Indonesia’s New Criminal Code Revealed, Modernizing the Controversial Anti-Blasphemy Laws | Persecution

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Indonesia’s New Criminal Code Revealed, Modernizing the Controversial Anti-Blasphemy Laws

The newest draft of the Indonesian Government’s Criminal Code Revision has been revealed, reinforcing its anti-blasphemy laws, and creating new provisions which will disproportionately impact Christians and other religious minorities.

07/13/2022 Washington D.C. (International Christian Concern) – International Christian Concern (ICC) obtained the final draft of Indonesia’s revised criminal code. The revision strengthens the country’s most controversial laws, including its laws against blasphemy that devastate free speech and discriminate against Christians and religious minorities.  

The criminal code’s chapter, Criminal Actions Against Religious Belief and Religious Life, raises concern for Indonesia’s vulnerable groups, including Christians. The chapter seeks to regulate Indonesia’s interfaith engagement, including modernization of the anti-blasphemy laws, a provision bordering on the criminalization of proselytization and apostasy, and a vague provision to protect houses of worship.  

“While there are components within the draft which could be taken favorably, we are more nervous for Christians and religious minorities in Indonesia who will be unfairly discriminated against with these updates,” said Timothy Carothers, ICC’s Advocacy Manager for Southeast Asia. “The Indonesian government has missed the mark on an opportunity to protect individual liberties, and has concerningly given updated tools for hardliners and activists to exploit in silencing opposing views and vulnerable people, including religious minorities, which we have continued to see across Indonesia.” 

Among the new provisions are several which propagate worse conditions for Christians and religious minorities.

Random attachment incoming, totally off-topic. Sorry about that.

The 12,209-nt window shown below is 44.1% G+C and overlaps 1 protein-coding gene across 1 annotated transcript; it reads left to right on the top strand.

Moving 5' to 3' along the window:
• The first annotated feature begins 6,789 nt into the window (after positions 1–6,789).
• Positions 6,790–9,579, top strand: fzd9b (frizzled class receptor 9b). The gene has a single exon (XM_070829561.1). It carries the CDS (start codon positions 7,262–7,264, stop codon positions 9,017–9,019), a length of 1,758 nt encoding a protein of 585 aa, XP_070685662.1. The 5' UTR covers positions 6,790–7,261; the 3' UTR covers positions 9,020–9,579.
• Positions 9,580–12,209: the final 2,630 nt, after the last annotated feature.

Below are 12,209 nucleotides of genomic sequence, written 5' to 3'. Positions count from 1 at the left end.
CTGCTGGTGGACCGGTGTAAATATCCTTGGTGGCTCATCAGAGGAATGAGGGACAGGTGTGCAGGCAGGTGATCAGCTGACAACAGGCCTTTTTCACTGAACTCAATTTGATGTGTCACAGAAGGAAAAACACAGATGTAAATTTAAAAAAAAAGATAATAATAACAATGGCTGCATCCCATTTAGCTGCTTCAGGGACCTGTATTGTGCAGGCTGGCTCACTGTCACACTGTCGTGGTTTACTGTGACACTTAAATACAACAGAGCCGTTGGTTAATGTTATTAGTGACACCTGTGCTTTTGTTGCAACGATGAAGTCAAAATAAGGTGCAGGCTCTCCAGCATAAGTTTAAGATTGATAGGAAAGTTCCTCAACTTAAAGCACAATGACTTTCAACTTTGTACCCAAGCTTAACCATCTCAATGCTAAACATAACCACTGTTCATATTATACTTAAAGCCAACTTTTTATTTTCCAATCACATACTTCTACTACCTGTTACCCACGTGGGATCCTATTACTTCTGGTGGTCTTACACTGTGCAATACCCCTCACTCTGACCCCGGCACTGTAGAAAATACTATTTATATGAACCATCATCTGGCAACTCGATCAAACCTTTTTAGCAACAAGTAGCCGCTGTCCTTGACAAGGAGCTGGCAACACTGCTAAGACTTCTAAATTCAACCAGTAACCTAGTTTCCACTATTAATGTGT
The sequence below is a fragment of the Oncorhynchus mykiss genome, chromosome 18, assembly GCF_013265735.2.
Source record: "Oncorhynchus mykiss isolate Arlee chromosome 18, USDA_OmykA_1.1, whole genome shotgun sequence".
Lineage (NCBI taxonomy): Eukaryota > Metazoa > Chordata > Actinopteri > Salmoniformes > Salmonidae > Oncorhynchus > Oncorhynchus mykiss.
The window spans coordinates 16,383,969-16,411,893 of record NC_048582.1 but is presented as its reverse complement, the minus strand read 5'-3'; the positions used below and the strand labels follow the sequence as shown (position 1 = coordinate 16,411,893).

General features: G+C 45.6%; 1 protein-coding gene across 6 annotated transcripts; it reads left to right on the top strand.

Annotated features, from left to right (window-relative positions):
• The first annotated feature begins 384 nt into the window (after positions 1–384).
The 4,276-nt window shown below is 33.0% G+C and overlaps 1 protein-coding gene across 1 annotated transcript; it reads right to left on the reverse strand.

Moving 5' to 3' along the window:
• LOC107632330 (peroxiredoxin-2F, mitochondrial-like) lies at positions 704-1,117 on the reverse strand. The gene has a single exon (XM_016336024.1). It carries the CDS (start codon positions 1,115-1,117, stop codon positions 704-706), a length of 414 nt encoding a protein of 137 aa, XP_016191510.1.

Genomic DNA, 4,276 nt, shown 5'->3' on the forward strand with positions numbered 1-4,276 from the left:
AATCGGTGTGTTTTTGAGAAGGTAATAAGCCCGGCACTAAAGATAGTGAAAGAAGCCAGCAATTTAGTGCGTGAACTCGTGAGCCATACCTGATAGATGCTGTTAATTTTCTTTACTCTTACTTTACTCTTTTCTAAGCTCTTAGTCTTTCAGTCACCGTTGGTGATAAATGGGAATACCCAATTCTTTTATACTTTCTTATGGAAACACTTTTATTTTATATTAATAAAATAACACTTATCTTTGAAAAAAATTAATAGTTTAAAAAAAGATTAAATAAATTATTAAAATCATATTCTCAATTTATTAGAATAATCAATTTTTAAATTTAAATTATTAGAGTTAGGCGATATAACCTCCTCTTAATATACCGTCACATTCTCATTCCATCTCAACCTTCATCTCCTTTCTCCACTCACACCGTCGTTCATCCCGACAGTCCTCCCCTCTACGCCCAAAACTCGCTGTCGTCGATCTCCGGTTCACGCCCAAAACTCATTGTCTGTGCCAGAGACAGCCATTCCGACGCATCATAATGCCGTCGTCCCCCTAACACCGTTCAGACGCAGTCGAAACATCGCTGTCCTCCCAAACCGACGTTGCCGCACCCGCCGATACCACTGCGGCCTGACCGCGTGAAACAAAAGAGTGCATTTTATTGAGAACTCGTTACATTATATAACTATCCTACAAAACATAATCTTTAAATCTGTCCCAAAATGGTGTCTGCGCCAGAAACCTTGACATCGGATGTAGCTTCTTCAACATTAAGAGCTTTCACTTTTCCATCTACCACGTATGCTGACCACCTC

The code’s chapter makes up Articles 302 – 307. The first is Article 302’s modernization of its anti-blasphemy law which newly states, “Any person in public who: A.) commit acts of a hostile nature; B.) expresses hatred or hostility; or C.) incites hostility, violence, or discrimination, against religion, belief, other people, groups, or groups on the basis of religion or belief in Indonesia shall be punished with imprisonment of at most 5 (five) years or a maximum fine of category V.”  

In addition, this revision also strengthens the enforcement of this law. Article 303 explicitly expands over information technology platforms, including social media. 

While anti-blasphemy laws are held by several countries around the world, predominantly Muslim-majority, many developing countries have seen growing demands to end their abusive violation of free speech. This revision makes Indonesia one of the few, if not only, countries that is actively expanding their blasphemy laws. 

To add to the concern, Article 304 criminalizes any person who intends to change another’s religion, or that they become irreligious, by means of public incitement or by threats.  

While the prevention of forced religious conversions is a rightful decision to protect vulnerable religious minorities, the government’s revision is hinging on the criminalization of religious evangelism and opening the door to the criminalization of apostasy—both dangerous avenues in a modernizing and religiously diverse country. 

The second part of the chapter stipulates new crimes against houses of worship. As ICC has seen several Christian churches and religious minority houses of worship forced to close by intolerant mobs, it’s possible this addition could be taken favorably.  

However, ICC’s investigations show that laws are enforced selectively, discriminating unfairly against religious minorities. Many Christian communities would likely see these protections go unenforced, as there is no end in sight for the misguided community-consent IMB (building permit) permitting process of the 2006 Regulation on Houses of Worship. This fuels the protests and determines what is a “house of worship” and what is not, meaning that house churches, or any other church lacking the proper IMB, is vulnerable to attacks and disruptions going unaccounted for because the criminal code is unclear on what it could classify as a “house of worship.” 

The Indonesian government announced the upcoming revision, the latest since 2019. With many of the draft’s provisions being controversial, the Indonesian government remained silent throughout the pandemic about its progress, keeping both Indonesians and international observers in the dark.  

The revised criminal code is expected to be passed by the sitting government before Indonesia’s Independence Day on August 17. 

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